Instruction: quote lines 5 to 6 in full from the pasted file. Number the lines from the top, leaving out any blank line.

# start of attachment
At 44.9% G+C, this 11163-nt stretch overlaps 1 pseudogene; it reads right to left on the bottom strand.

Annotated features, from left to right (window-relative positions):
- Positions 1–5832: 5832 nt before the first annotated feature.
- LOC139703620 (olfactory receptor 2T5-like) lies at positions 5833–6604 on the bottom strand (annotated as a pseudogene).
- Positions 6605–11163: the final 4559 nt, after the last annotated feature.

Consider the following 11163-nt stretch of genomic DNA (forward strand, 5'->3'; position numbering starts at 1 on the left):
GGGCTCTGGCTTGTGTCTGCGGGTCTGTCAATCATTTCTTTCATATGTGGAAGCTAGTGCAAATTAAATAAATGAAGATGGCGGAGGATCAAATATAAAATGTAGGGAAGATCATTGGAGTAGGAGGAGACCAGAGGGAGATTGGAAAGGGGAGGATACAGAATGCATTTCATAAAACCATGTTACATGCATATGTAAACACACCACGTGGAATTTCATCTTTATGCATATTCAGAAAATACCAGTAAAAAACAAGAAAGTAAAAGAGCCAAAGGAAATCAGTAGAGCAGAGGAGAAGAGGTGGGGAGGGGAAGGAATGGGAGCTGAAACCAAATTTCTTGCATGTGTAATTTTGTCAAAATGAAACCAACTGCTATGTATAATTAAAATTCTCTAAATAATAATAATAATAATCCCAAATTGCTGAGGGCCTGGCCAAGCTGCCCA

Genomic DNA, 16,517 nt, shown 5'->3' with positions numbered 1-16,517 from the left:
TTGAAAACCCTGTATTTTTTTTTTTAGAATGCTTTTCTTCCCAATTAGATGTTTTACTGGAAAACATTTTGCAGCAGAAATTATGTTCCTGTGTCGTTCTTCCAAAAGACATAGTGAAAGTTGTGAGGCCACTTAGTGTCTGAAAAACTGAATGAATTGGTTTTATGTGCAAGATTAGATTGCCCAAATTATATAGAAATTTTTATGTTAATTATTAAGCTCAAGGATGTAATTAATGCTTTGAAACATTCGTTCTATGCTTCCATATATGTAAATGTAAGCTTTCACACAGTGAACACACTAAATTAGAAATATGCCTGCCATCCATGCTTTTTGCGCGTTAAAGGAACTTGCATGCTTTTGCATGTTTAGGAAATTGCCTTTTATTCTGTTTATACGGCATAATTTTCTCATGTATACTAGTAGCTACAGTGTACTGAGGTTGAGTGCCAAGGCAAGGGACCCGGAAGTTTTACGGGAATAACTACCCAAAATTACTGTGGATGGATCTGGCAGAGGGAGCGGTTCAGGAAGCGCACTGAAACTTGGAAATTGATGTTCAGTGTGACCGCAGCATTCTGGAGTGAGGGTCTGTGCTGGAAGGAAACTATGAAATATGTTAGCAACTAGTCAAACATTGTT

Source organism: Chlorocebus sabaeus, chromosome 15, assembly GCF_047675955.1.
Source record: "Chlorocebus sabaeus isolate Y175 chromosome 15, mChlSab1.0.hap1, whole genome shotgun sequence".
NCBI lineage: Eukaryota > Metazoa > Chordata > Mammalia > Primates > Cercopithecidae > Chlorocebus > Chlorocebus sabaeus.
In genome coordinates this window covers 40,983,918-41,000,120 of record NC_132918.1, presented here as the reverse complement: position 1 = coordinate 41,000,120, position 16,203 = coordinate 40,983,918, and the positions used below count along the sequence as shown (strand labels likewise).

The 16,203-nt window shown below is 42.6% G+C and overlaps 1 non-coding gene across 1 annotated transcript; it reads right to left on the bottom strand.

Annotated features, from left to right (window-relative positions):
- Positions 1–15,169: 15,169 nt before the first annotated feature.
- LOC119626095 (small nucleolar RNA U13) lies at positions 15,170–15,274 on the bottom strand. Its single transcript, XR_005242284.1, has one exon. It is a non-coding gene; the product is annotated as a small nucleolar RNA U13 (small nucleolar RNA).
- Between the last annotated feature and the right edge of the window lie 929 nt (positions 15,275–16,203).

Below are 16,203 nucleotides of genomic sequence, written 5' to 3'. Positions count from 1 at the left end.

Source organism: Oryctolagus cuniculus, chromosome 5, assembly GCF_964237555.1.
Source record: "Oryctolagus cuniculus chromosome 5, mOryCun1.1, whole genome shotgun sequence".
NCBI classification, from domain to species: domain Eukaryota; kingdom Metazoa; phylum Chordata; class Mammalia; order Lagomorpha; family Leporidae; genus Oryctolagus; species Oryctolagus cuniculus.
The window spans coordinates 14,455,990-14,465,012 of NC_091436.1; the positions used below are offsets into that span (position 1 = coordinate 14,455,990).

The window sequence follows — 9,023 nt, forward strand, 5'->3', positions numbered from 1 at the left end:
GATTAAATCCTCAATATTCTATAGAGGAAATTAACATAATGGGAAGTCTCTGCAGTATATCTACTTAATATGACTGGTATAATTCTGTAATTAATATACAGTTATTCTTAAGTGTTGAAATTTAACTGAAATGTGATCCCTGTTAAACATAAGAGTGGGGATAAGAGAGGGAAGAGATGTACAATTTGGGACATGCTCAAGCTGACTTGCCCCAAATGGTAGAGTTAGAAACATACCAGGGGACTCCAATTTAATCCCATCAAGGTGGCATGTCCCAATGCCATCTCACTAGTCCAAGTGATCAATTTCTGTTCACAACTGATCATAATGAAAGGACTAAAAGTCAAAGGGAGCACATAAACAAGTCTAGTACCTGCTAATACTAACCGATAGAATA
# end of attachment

- Positions 6605–11163: the final 4559 nt, after the last annotated feature.

Consider the following 11163-nt stretch of genomic DNA (forward strand, 5'->3'; position numbering starts at 1 on the left):